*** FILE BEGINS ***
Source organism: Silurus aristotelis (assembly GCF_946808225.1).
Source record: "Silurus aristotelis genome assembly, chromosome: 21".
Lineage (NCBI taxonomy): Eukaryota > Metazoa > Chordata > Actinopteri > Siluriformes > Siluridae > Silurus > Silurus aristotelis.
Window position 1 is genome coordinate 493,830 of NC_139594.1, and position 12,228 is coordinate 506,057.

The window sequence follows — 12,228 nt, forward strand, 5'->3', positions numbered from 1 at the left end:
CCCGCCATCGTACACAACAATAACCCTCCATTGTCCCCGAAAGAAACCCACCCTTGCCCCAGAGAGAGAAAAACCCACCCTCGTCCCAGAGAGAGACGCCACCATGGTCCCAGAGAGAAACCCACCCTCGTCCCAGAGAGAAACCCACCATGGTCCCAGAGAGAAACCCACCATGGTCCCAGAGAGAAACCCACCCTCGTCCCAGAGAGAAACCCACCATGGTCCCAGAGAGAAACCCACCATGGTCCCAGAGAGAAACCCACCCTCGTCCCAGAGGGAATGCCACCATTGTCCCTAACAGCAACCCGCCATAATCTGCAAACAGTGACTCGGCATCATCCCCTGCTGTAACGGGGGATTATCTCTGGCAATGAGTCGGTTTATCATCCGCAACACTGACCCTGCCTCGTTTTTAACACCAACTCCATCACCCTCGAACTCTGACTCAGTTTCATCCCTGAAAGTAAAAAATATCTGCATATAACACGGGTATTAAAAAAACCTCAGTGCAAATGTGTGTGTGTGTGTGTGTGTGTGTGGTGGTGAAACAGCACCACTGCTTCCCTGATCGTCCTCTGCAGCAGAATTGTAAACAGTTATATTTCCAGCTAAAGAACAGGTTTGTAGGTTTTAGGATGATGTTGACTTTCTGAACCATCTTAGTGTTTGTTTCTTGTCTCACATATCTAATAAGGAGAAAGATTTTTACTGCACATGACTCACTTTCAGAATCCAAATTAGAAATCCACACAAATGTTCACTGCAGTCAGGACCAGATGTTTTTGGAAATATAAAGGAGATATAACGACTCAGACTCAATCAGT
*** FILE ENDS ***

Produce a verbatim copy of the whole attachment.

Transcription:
Source organism: Silurus aristotelis (assembly GCF_946808225.1).
Source record: "Silurus aristotelis genome assembly, chromosome: 21".
Lineage (NCBI taxonomy): Eukaryota > Metazoa > Chordata > Actinopteri > Siluriformes > Siluridae > Silurus > Silurus aristotelis.
Window position 1 is genome coordinate 493,830 of NC_139594.1, and position 12,228 is coordinate 506,057.

The window sequence follows — 12,228 nt, forward strand, 5'->3', positions numbered from 1 at the left end:
CCCGCCATCGTACACAACAATAACCCTCCATTGTCCCCGAAAGAAACCCACCCTTGCCCCAGAGAGAGAAAAACCCACCCTCGTCCCAGAGAGAGACGCCACCATGGTCCCAGAGAGAAACCCACCCTCGTCCCAGAGAGAAACCCACCATGGTCCCAGAGAGAAACCCACCATGGTCCCAGAGAGAAACCCACCCTCGTCCCAGAGAGAAACCCACCATGGTCCCAGAGAGAAACCCACCATGGTCCCAGAGAGAAACCCACCCTCGTCCCAGAGGGAATGCCACCATTGTCCCTAACAGCAACCCGCCATAATCTGCAAACAGTGACTCGGCATCATCCCCTGCTGTAACGGGGGATTATCTCTGGCAATGAGTCGGTTTATCATCCGCAACACTGACCCTGCCTCGTTTTTAACACCAACTCCATCACCCTCGAACTCTGACTCAGTTTCATCCCTGAAAGTAAAAAATATCTGCATATAACACGGGTATTAAAAAAACCTCAGTGCAAATGTGTGTGTGTGTGTGTGTGTGTGTGGTGGTGAAACAGCACCACTGCTTCCCTGATCGTCCTCTGCAGCAGAATTGTAAACAGTTATATTTCCAGCTAAAGAACAGGTTTGTAGGTTTTAGGATGATGTTGACTTTCTGAACCATCTTAGTGTTTGTTTCTTGTCTCACATATCTAATAAGGAGAAAGATTTTTACTGCACATGACTCACTTTCAGAATCCAAATTAGAAATCCACACAAATGTTCACTGCAGTCAGGACCAGATGTTTTTGGAAATATAAAGGAGATATAACGACTCAGACTCAATCAGT